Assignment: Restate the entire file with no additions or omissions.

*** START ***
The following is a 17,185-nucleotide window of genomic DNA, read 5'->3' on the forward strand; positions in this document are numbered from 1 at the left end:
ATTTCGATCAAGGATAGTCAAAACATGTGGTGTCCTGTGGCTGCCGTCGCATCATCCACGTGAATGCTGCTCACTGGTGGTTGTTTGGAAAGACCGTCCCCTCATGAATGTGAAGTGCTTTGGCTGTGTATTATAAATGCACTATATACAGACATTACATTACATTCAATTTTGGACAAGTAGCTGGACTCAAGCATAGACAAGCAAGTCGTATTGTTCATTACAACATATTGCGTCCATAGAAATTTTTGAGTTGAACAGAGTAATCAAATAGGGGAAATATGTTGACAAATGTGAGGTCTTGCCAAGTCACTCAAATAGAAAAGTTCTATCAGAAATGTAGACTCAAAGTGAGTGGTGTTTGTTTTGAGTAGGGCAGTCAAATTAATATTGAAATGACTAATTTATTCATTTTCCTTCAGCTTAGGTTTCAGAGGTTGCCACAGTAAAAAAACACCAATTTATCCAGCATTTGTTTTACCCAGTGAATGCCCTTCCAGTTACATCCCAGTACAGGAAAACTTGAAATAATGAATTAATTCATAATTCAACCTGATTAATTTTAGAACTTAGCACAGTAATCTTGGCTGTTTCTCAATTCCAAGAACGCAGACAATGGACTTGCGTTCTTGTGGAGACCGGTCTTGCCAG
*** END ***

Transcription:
The following is a 17,185-nucleotide window of genomic DNA, read 5'->3' on the forward strand; positions in this document are numbered from 1 at the left end:
ATTTCGATCAAGGATAGTCAAAACATGTGGTGTCCTGTGGCTGCCGTCGCATCATCCACGTGAATGCTGCTCACTGGTGGTTGTTTGGAAAGACCGTCCCCTCATGAATGTGAAGTGCTTTGGCTGTGTATTATAAATGCACTATATACAGACATTACATTACATTCAATTTTGGACAAGTAGCTGGACTCAAGCATAGACAAGCAAGTCGTATTGTTCATTACAACATATTGCGTCCATAGAAATTTTTGAGTTGAACAGAGTAATCAAATAGGGGAAATATGTTGACAAATGTGAGGTCTTGCCAAGTCACTCAAATAGAAAAGTTCTATCAGAAATGTAGACTCAAAGTGAGTGGTGTTTGTTTTGAGTAGGGCAGTCAAATTAATATTGAAATGACTAATTTATTCATTTTCCTTCAGCTTAGGTTTCAGAGGTTGCCACAGTAAAAAAACACCAATTTATCCAGCATTTGTTTTACCCAGTGAATGCCCTTCCAGTTACATCCCAGTACAGGAAAACTTGAAATAATGAATTAATTCATAATTCAACCTGATTAATTTTAGAACTTAGCACAGTAATCTTGGCTGTTTCTCAATTCCAAGAACGCAGACAATGGACTTGCGTTCTTGTGGAGACCGGTCTTGCCAG